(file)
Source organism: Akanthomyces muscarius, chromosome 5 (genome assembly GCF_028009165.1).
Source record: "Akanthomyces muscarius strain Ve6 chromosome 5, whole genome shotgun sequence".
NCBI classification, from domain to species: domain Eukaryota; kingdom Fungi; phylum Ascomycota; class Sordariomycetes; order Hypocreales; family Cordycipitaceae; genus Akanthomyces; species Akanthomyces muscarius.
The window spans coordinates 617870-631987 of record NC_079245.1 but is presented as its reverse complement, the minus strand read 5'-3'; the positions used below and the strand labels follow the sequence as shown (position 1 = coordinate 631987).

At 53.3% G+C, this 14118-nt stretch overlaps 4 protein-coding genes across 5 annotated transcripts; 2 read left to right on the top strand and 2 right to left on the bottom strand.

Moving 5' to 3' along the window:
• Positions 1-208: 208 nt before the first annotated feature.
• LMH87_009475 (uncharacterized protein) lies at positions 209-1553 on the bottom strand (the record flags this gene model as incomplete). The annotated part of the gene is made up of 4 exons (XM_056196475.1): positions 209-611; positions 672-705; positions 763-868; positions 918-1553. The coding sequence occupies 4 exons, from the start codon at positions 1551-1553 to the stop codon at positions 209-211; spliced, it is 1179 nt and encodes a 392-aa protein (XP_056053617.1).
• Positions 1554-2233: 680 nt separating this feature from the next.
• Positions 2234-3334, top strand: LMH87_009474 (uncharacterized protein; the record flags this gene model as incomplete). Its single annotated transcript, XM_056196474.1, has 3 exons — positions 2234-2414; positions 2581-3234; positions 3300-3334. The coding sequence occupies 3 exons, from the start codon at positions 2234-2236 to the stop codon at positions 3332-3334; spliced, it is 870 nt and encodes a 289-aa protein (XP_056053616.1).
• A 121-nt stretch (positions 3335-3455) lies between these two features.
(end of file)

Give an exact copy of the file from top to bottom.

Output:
Source organism: Akanthomyces muscarius, chromosome 5 (genome assembly GCF_028009165.1).
Source record: "Akanthomyces muscarius strain Ve6 chromosome 5, whole genome shotgun sequence".
NCBI classification, from domain to species: domain Eukaryota; kingdom Fungi; phylum Ascomycota; class Sordariomycetes; order Hypocreales; family Cordycipitaceae; genus Akanthomyces; species Akanthomyces muscarius.
The window spans coordinates 617870-631987 of record NC_079245.1 but is presented as its reverse complement, the minus strand read 5'-3'; the positions used below and the strand labels follow the sequence as shown (position 1 = coordinate 631987).

At 53.3% G+C, this 14118-nt stretch overlaps 4 protein-coding genes across 5 annotated transcripts; 2 read left to right on the top strand and 2 right to left on the bottom strand.

Moving 5' to 3' along the window:
• Positions 1-208: 208 nt before the first annotated feature.
• LMH87_009475 (uncharacterized protein) lies at positions 209-1553 on the bottom strand (the record flags this gene model as incomplete). The annotated part of the gene is made up of 4 exons (XM_056196475.1): positions 209-611; positions 672-705; positions 763-868; positions 918-1553. The coding sequence occupies 4 exons, from the start codon at positions 1551-1553 to the stop codon at positions 209-211; spliced, it is 1179 nt and encodes a 392-aa protein (XP_056053617.1).
• Positions 1554-2233: 680 nt separating this feature from the next.
• Positions 2234-3334, top strand: LMH87_009474 (uncharacterized protein; the record flags this gene model as incomplete). Its single annotated transcript, XM_056196474.1, has 3 exons — positions 2234-2414; positions 2581-3234; positions 3300-3334. The coding sequence occupies 3 exons, from the start codon at positions 2234-2236 to the stop codon at positions 3332-3334; spliced, it is 870 nt and encodes a 289-aa protein (XP_056053616.1).
• A 121-nt stretch (positions 3335-3455) lies between these two features.